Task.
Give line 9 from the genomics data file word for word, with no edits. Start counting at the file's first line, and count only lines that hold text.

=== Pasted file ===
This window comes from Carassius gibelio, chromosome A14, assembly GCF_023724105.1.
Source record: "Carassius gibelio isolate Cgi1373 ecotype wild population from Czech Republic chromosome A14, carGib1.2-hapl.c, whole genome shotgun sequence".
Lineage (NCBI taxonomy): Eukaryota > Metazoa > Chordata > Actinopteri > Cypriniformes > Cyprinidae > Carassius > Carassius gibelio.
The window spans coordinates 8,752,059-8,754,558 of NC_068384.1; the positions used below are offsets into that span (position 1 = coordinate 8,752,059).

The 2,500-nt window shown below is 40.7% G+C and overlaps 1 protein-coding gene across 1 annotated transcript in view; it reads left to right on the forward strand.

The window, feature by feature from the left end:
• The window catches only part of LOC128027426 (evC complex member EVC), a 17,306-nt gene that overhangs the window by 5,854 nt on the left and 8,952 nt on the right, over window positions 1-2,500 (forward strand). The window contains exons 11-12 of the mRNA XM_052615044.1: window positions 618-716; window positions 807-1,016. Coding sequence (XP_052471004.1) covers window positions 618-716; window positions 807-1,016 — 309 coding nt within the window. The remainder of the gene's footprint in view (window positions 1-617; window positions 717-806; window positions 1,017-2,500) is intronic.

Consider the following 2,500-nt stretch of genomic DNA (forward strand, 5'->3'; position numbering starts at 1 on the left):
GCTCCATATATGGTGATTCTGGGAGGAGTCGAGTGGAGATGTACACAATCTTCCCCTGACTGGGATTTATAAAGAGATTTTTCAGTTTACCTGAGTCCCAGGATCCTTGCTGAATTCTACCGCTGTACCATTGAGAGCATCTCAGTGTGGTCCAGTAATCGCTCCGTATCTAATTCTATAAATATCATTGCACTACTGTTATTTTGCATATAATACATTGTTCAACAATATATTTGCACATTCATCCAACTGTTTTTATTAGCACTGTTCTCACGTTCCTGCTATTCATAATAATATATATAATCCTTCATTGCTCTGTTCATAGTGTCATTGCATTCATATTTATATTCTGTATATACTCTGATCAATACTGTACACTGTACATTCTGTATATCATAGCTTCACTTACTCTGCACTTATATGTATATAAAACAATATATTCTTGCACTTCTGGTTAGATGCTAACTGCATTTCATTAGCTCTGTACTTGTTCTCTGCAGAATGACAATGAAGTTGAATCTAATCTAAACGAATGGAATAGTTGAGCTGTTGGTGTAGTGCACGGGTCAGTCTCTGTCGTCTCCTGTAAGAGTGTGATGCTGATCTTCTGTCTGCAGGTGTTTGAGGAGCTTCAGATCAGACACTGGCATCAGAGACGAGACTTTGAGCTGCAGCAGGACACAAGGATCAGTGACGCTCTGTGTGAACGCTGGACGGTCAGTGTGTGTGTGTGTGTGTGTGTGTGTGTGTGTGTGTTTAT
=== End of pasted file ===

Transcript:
GCTCCATATATGGTGATTCTGGGAGGAGTCGAGTGGAGATGTACACAATCTTCCCCTGACTGGGATTTATAAAGAGATTTTTCAGTTTACCTGAGTCCCAGGATCCTTGCTGAATTCTACCGCTGTACCATTGAGAGCATCTCAGTGTGGTCCAGTAATCGCTCCGTATCTAATTCTATAAATATCATTGCACTACTGTTATTTTGCATATAATACATTGTTCAACAATATATTTGCACATTCATCCAACTGTTTTTATTAGCACTGTTCTCACGTTCCTGCTATTCATAATAATATATATAATCCTTCATTGCTCTGTTCATAGTGTCATTGCATTCATATTTATATTCTGTATATACTCTGATCAATACTGTACACTGTACATTCTGTATATCATAGCTTCACTTACTCTGCACTTATATGTATATAAAACAATATATTCTTGCACTTCTGGTTAGATGCTAACTGCATTTCATTAGCTCTGTACTTGTTCTCTGCAGAATGACAATGAAGTTGAATCTAATCTAAACGAATGGAATAGTTGAGCTGTTGGTGTAGTGCACGGGTCAGTCTCTGTCGTCTCCTGTAAGAGTGTGATGCTGATCTTCTGTCTGCAGGTGTTTGAGGAGCTTCAGATCAGACACTGGCATCAGAGACGAGACTTTGAGCTGCAGCAGGACACAAGGATCAGTGACGCTCTGTGTGAACGCTGGACGGTCAGTGTGTGTGTGTGTGTGTGTGTGTGTGTGTGTGTGTTTAT